Stanford researchers say carbon nanotubes make it possible to construct stacked ‘skyscraper’ chips
Engineers at Stanford University have outlined plans for a “skyscraper chip” based on carbon nanotube transistors (CNTs) that they say could boost performance and efficiency by a factor of one thousand over the conventional chips used today.
The design relies on stacking microprocessor components, rather than laying them out in a flat arrangement connected by wires, according to the team, led by Stanford’s Subhasish Mitra and H.-S. Philip Wong.
Stacked or three-dimensional chips have long been seen as a way of boosting chip performance, but until now little progress has been made toward building them. That’s in part because the fabrication of silicon-based components requires temperatures close to 1,800 degrees Fahrenheit, making it difficult to build one chip on top of another without damaging the first layer.
As a result, the current approach to building three-dimensional chips is to construct multiple layers separately, and then connect them using wires numbering in the thousands.
Carbon nanotubes require much lower temperatures, however, making it feasible to fabricate multiple layers simultaneously. Moreover, this approach to fabrication makes it possible to incorporate vertical interconnects numbering in the millions, shifting data at a higher rate. Since such interconnects move data over shorter distance than conventional wires, they also require less energy.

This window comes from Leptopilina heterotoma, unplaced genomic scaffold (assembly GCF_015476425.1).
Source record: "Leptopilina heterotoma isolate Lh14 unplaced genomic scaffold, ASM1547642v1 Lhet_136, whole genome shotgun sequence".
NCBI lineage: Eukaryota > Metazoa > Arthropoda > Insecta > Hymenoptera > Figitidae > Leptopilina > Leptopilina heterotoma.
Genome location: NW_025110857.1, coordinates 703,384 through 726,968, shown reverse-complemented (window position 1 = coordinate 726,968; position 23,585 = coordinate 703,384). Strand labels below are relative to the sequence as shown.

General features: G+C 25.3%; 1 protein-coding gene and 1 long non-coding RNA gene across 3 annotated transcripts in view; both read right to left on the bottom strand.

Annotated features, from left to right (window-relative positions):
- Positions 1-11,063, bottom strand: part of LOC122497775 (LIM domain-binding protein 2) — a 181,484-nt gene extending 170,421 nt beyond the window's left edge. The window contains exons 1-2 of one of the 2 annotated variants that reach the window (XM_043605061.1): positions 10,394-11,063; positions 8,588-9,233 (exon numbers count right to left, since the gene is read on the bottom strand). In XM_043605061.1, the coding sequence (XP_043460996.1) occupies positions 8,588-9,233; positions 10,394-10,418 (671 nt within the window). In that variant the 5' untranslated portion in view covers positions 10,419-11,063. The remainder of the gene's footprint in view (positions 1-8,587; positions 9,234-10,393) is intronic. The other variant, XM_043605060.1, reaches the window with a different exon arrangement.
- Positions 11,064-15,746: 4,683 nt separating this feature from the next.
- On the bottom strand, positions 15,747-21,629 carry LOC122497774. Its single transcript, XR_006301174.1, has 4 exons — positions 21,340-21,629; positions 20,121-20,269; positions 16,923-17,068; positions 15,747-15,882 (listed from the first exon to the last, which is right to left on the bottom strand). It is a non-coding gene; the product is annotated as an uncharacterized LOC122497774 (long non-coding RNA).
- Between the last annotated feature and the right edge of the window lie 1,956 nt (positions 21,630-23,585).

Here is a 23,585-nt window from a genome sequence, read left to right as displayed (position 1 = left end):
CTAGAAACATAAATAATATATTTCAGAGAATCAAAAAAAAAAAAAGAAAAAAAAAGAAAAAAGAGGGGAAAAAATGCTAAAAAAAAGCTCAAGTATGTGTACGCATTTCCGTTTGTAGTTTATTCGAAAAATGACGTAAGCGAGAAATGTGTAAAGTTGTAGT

The approach, called Nano-Engineered Computing Systems Technology, or N3XT, is outlined in a special issue of the journal IEEE Computer.
“When you combine higher speed with lower energy use, N3XT systems outperform conventional approaches by a factor of a thousand,” Wong stated.
The N3XT architecture calls for layers of memory to be sandwiched between processor layers, so the team said it is experimenting with non-silicon memory technologies that can be built using the same lower-temperature fabrication process as the carbon nanotube transistors.
Those technologies include resistive random-access memory (RRAM) and a variety of nano-scale magnetic data storage materials, they said.
The N3XT design also incorporates thermal cooling layers to prevent the heat rising from stacked components from degrading performance, according to Stanford.
Mitra and Wong demonstrated a working four-layer prototype of a N3XT chip at the International Electron Devices Meeting in December 2014, with two layers of RRAM and two transistor layers.
Stanford computer scientist Chris Re, who contributed to the N3XT article, said the project could help open up access to critical data.
“There are huge volumes of data that sit within our reach and are relevant to some of society’s most pressing problems from health care to climate change, but we lack the computational horsepower to bring this data to light and use it,” Re stated.
The team admitted that adopting the N3XT approach would require “huge investments” from the industry, since it requires doing away with current silicon-based processes, but it argued the shift also promises “big payoffs”.
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